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The map of knowledge : how classical ideas were lost and found : a history in seven cities / Violet Moller.

By: Moller, Violet.
Material type: materialTypeLabelBookPublisher: London, England : Picador, 2019Copyright date: ©2019Description: xiii, 330 pages, 16 unnumbered pages of plates : illustrations (some colour) ; 25 cm.Content type: text | still image | cartographic image Media type: unmediated Carrier type: volumeISBN: 9781509829606 (hardback).Subject(s): Euclid -- Influence | Galen -- Influence | Ptolemy, active 2nd century -- Influence | World history | Civilization | Learning and scholarship -- History -- Mediaeval, 500-1500 | Mediterranean Region -- Intellectual life -- HistoryDDC classification: 909 Summary: This book traces the journey taken by the ideas of three of the greatest scientists of antiquity – Euclid, Galen and Ptolemy – through seven cities and over a thousand years. In it, we follow them from sixth-century Alexandria to ninth-century Baghdad, from Muslim Cordoba to Catholic Toledo, from Salerno’s medieval medical school to Palermo, capital of Sicily’s vibrant mix of cultures, and – finally – to Venice, where that great merchant city’s printing presses would enable Euclid’s geometry, Ptolemy’s system of the stars and Galen’s vast body of writings on medicine to spread even more widely. In tracing these fragile strands of knowledge from century to century, from east to west and north to south, Moller also reveals the web of connections between the Islamic world and Christendom, connections that would both preserve and transform astronomy, mathematics and medicine from the early Middle Ages to the Renaissance. Vividly told and with a dazzling cast of characters, this is an evocative, nuanced and vibrant account of our common intellectual heritage.
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Non-Fiction (NEST) 909.09 MOL Checked out 27/10/2019

Enhanced descriptions from Syndetics:

'An epic treasure hunt into the highways and byways of stored knowledge across faiths and continents.' John Agard, poet and playwrightIn The Map of Knowledge Violet Moller traces the journey taken by the ideas of three of the greatest scientists of antiquity - Euclid, Galen and Ptolemy - through seven cities and over a thousand years. In it, we follow them from sixth-century Alexandria to ninth-century Baghdad, from Muslim Cordoba to Catholic Toledo, from Salerno's medieval medical school to Palermo, capital of Sicily's vibrant mix of cultures, and - finally - to Venice, where that great merchant city's printing presses would enable Euclid's geometry, Ptolemy's system of the stars and Galen's vast body of writings on medicine to spread even more widely. In tracing these fragile strands of knowledge from century to century, from east to west and north to south, Moller also reveals the web of connections between the Islamic world and Christendom, connections that would both preserve and transform astronomy, mathematics and medicine from the early Middle Ages to the Renaissance. Vividly told and with a dazzling cast of characters, The Map of Knowledge is an evocative, nuanced and vibrant account of our common intellectual heritage.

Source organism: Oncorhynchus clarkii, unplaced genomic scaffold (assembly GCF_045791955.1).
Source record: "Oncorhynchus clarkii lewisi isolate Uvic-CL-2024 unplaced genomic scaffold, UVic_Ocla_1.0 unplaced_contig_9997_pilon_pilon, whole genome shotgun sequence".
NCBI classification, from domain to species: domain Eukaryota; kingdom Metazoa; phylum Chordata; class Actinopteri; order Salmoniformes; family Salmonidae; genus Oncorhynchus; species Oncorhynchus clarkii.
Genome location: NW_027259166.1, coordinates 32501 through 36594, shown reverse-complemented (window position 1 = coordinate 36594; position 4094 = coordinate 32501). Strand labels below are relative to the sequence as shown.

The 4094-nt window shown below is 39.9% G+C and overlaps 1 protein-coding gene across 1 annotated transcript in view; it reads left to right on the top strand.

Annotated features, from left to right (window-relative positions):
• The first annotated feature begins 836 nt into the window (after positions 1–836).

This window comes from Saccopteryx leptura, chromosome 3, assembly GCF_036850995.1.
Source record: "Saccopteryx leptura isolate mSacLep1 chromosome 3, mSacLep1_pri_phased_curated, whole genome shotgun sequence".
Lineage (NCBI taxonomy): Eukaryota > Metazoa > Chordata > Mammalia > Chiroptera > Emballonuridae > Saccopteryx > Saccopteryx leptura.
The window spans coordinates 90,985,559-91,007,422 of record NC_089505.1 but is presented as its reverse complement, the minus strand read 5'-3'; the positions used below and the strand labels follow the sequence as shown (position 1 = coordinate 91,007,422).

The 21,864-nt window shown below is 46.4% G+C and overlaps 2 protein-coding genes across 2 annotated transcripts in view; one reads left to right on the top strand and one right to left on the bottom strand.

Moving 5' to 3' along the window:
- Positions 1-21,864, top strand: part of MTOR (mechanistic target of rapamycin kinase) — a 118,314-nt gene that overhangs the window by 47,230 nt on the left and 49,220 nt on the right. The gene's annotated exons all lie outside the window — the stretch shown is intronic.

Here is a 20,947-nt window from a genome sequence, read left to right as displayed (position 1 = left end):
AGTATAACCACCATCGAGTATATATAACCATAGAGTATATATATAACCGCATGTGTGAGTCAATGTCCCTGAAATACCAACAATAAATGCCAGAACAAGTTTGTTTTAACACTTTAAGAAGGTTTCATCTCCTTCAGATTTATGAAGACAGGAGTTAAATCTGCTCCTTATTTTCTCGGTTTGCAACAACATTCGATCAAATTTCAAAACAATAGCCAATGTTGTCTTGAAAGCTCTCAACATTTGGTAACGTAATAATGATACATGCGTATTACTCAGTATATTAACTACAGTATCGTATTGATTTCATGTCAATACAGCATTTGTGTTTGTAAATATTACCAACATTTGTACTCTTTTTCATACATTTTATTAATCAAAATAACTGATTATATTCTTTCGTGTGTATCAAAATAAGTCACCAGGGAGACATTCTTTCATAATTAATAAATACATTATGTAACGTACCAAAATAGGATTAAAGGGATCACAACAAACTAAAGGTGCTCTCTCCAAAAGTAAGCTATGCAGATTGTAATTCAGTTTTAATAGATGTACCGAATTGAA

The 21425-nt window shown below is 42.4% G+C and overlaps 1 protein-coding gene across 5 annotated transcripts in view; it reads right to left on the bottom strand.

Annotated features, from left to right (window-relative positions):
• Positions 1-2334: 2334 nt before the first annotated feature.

Includes bibliographical references and index.

This book traces the journey taken by the ideas of three of the greatest scientists of antiquity – Euclid, Galen and Ptolemy – through seven cities and over a thousand years. In it, we follow them from sixth-century Alexandria to ninth-century Baghdad, from Muslim Cordoba to Catholic Toledo, from Salerno’s medieval medical school to Palermo, capital of Sicily’s vibrant mix of cultures, and – finally – to Venice, where that great merchant city’s printing presses would enable Euclid’s geometry, Ptolemy’s system of the stars and Galen’s vast body of writings on medicine to spread even more widely. In tracing these fragile strands of knowledge from century to century, from east to west and north to south, Moller also reveals the web of connections between the Islamic world and Christendom, connections that would both preserve and transform astronomy, mathematics and medicine from the early Middle Ages to the Renaissance. Vividly told and with a dazzling cast of characters, this is an evocative, nuanced and vibrant account of our common intellectual heritage.